In less dramatic times, ammunition’s value can increase quickly with changing political winds. If there is any talk of banning certain types of ammunition or putting a tax on ammunition, its value can increase suddenly as we’ve also seen in the past.

Ammunition is unlike other products in our society and lends itself well to stockpiling for and unpredictable future. So how exactly do you do that?

The simple answer is to buy it and sock it away!

A more complete answer is that you’ll want to make sure your ammo is protected from theft and the elements. Ideally, keep ammunition in a climate-controlled environment. At the very least don’t expose it to fluctuating temperatures, and especially not moisture.

Once you have your storage situation optimized, you’ll need to work it into your household budget on a regular basis – like paying a bill.

These days, thanks to inflation, real wages are smaller, and everyone is feeling the cost of living taking a larger bite out of their paycheck. That said, if you look at ammunition acquisition as a priority due to the benefits already discussed you’ll need to make a plan.

Buy ammunition regularly so you can dollar cost average your purchases. This means spending the same amount each month and buying more rounds when the price is lower and less rounds when prices are higher. Over time, you’ll have the best cost basis for your ammunition stockpile.

While it is certainly possible to consistently buy ammo from your local sporting goods store or online, there are also companies that can simplify and automate that process for you. They generally make it easy to set up a recurring purchase plan, pick out what you want, and have it all stored for you in a climate-controlled environment until you want it shipped to your door.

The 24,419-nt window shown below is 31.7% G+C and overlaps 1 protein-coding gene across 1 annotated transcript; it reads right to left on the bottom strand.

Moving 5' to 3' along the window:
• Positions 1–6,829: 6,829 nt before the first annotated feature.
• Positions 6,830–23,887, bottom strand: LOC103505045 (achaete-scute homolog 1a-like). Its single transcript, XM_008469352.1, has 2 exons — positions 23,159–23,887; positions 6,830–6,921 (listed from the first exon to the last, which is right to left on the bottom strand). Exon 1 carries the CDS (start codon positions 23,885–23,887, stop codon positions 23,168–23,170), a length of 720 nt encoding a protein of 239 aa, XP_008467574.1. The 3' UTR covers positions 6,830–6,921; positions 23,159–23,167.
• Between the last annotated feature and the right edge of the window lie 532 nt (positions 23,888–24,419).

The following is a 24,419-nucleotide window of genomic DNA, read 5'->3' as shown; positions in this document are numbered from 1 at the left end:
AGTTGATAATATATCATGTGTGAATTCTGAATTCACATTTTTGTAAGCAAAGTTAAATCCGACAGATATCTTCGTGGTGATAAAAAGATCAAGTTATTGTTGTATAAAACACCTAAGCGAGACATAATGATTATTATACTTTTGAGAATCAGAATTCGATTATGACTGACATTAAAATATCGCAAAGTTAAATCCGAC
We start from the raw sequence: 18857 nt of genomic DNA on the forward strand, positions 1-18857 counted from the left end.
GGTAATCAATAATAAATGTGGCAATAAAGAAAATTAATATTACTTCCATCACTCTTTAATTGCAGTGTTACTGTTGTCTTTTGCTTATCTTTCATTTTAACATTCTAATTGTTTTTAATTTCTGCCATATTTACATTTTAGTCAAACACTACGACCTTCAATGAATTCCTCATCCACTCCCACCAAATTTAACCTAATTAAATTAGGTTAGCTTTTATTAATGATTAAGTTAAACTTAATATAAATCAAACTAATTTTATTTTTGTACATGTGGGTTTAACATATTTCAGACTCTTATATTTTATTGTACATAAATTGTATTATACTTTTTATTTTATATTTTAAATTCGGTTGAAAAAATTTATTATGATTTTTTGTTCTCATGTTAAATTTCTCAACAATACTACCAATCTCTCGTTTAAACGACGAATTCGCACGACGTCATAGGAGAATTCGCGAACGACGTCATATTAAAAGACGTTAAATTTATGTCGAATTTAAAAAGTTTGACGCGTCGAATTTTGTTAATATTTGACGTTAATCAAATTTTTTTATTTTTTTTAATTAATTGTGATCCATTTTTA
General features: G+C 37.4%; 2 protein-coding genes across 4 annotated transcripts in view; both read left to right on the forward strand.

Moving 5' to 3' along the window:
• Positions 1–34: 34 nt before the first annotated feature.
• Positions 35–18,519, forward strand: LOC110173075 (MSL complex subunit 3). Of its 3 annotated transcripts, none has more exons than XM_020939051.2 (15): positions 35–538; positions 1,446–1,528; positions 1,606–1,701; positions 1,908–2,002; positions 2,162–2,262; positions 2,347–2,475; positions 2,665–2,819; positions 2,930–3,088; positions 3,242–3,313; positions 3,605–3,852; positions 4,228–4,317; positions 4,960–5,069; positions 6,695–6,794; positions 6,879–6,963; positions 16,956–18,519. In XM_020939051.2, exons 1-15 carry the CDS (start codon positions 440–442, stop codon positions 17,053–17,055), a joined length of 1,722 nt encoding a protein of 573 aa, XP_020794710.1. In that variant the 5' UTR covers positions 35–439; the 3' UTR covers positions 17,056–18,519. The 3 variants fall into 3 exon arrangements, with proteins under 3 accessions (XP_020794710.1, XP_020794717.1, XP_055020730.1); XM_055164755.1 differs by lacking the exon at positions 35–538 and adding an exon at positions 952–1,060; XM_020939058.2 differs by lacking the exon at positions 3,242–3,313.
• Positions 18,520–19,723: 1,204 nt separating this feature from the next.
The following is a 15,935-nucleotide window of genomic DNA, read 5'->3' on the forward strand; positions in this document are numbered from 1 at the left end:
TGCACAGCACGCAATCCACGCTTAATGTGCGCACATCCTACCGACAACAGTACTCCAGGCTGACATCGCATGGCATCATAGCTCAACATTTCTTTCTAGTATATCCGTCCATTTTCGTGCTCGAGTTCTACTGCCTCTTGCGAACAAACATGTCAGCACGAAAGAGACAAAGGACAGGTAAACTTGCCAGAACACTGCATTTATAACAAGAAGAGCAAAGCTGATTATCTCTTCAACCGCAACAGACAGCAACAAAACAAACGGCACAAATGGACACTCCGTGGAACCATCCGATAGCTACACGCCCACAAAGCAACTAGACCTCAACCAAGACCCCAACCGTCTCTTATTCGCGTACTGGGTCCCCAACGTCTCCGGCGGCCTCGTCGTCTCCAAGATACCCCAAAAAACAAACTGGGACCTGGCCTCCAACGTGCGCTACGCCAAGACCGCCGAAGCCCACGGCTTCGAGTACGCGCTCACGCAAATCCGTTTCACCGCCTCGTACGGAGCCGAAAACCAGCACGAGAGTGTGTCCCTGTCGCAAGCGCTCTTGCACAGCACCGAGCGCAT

Other benefits of using an ammunition bank account type of service include the ability to automatically purchase ammunition on your schedule, so you can set it up to match your paycheck. Also, as your ammo account balance grows, you can make changes online with the click of a button to return some or buy more. You can usually even exchange one caliber for another - all without moving an actual case of ammunition yourself.

While everyone should keep some ammunition at home for range work, self-defense and hunting, if you are thinking of it as a store of value and hedge, you shouldn’t keep all of your eggs in one basket, or all of your ammo in your home. Doing so risks total loss from flood, fire or theft, not to mention the expense and effort of transporting large amounts of ammunition if you move.

So to sum up, ammunition can be a hedge against inflation in the same way that any other physical asset is: during an inflationary period it will take more dollars to buy the same amount in the future. Ammunition has the advantage that it doesn’t spoil or go bad if properly stored, unlike eggs for example. Nor is it bulky like cases of toilet paper.

Owning ammunition is primarily a hedge against future ammo price spikes, shortages, and outright bans. It is also useful in its own right and doesn’t just sit there like a lump of gold. You can shoot ammunition for fun, defense, or hunting. During a situation where there is a breakdown of law-and-order, ammunition becomes infinitely more valuable than gold so make sure you are socking some away in your ammo bank account today.

Ready to get started? Open an account and always have ammo there when you need it.